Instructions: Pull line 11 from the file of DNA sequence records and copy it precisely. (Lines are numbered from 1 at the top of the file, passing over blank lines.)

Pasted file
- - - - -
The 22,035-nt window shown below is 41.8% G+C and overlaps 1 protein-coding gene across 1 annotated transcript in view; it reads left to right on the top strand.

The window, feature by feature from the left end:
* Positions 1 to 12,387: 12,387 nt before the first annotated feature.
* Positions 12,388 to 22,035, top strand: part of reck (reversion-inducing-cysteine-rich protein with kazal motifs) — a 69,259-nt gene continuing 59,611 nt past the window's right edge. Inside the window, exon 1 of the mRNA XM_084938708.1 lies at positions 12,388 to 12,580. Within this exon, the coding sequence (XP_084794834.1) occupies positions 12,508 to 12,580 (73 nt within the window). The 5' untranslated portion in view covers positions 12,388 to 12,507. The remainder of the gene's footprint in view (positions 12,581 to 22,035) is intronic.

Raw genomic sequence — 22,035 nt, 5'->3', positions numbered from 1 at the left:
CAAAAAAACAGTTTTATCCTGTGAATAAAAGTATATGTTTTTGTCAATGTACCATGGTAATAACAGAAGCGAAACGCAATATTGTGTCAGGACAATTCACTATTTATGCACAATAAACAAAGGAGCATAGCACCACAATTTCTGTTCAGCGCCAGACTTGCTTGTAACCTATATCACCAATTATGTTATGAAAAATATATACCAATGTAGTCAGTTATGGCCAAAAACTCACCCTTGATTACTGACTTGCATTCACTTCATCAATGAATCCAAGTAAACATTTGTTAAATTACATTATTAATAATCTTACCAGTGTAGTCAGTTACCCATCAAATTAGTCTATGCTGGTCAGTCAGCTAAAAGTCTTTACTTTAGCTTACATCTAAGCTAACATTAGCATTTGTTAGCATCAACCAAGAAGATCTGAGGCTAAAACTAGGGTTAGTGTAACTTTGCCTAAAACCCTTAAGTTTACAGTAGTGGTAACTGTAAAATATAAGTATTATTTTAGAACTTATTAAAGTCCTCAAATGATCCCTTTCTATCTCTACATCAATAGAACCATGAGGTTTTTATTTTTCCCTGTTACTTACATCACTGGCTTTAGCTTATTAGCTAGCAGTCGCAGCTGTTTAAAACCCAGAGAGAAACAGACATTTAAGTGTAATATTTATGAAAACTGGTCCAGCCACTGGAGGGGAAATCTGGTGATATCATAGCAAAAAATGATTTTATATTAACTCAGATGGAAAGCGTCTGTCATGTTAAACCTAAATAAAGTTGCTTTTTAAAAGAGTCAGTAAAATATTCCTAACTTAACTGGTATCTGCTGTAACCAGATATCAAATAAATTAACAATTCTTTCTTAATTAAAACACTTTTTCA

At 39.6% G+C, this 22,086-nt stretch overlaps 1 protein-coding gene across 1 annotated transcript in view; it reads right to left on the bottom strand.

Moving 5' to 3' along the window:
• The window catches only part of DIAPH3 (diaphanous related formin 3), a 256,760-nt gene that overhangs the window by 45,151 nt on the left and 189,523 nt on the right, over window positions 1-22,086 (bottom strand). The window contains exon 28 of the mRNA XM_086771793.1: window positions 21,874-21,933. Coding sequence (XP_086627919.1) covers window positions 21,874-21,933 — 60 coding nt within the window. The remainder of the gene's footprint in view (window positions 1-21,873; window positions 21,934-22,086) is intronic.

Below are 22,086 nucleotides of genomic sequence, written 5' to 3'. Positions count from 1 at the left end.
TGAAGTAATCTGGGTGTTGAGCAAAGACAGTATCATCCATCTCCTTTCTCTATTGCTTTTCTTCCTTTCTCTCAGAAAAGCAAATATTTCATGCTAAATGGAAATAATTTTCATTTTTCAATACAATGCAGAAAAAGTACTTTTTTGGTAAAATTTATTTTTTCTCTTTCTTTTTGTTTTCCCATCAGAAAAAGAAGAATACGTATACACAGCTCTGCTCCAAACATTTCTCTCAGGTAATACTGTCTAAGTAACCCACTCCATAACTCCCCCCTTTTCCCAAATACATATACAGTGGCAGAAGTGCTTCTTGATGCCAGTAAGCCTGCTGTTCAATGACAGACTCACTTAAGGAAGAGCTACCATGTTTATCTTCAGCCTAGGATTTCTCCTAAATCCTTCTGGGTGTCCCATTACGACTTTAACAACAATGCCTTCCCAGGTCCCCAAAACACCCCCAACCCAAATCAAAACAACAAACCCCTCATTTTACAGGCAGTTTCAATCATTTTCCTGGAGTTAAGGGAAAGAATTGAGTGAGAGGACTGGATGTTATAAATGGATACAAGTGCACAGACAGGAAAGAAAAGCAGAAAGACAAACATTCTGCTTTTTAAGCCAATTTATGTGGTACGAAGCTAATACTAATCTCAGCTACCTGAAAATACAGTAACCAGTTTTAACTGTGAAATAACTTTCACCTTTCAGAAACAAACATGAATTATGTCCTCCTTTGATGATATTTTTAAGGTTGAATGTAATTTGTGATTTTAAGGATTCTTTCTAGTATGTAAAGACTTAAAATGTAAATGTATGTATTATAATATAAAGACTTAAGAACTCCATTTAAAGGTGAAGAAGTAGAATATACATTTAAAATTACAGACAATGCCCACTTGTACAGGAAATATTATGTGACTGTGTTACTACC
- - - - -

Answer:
TGAAGTAATCTGGGTGTTGAGCAAAGACAGTATCATCCATCTCCTTTCTCTATTGCTTTTCTTCCTTTCTCTCAGAAAAGCAAATATTTCATGCTAAATGGAAATAATTTTCATTTTTCAATACAATGCAGAAAAAGTACTTTTTTGGTAAAATTTATTTTTTCTCTTTCTTTTTGTTTTCCCATCAGAAAAAGAAGAATACGTATACACAGCTCTGCTCCAAACATTTCTCTCAGGTAATACTGTCTAAGTAACCCACTCCATAACTCCCCCCTTTTCCCAAATACATATACAGTGGCAGAAGTGCTTCTTGATGCCAGTAAGCCTGCTGTTCAATGACAGACTCACTTAAGGAAGAGCTACCATGTTTATCTTCAGCCTAGGATTTCTCCTAAATCCTTCTGGGTGTCCCATTACGACTTTAACAACAATGCCTTCCCAGGTCCCCAAAACACCCCCAACCCAAATCAAAACAACAAACCCCTCATTTTACAGGCAGTTTCAATCATTTTCCTGGAGTTAAGGGAAAGAATTGAGTGAGAGGACTGGATGTTATAAATGGATACAAGTGCACAGACAGGAAAGAAAAGCAGAAAGACAAACATTCTGCTTTTTAAGCCAATTTATGTGGTACGAAGCTAATACTAATCTCAGCTACCTGAAAATACAGTAACCAGTTTTAACTGTGAAATAACTTTCACCTTTCAGAAACAAACATGAATTATGTCCTCCTTTGATGATATTTTTAAGGTTGAATGTAATTTGTGATTTTAAGGATTCTTTCTAGTATGTAAAGACTTAAAATGTAAATGTATGTATTATAATATAAAGACTTAAGAACTCCATTTAAAGGTGAAGAAGTAGAATATACATTTAAAATTACAGACAATGCCCACTTGTACAGGAAATATTATGTGACTGTGTTACTACC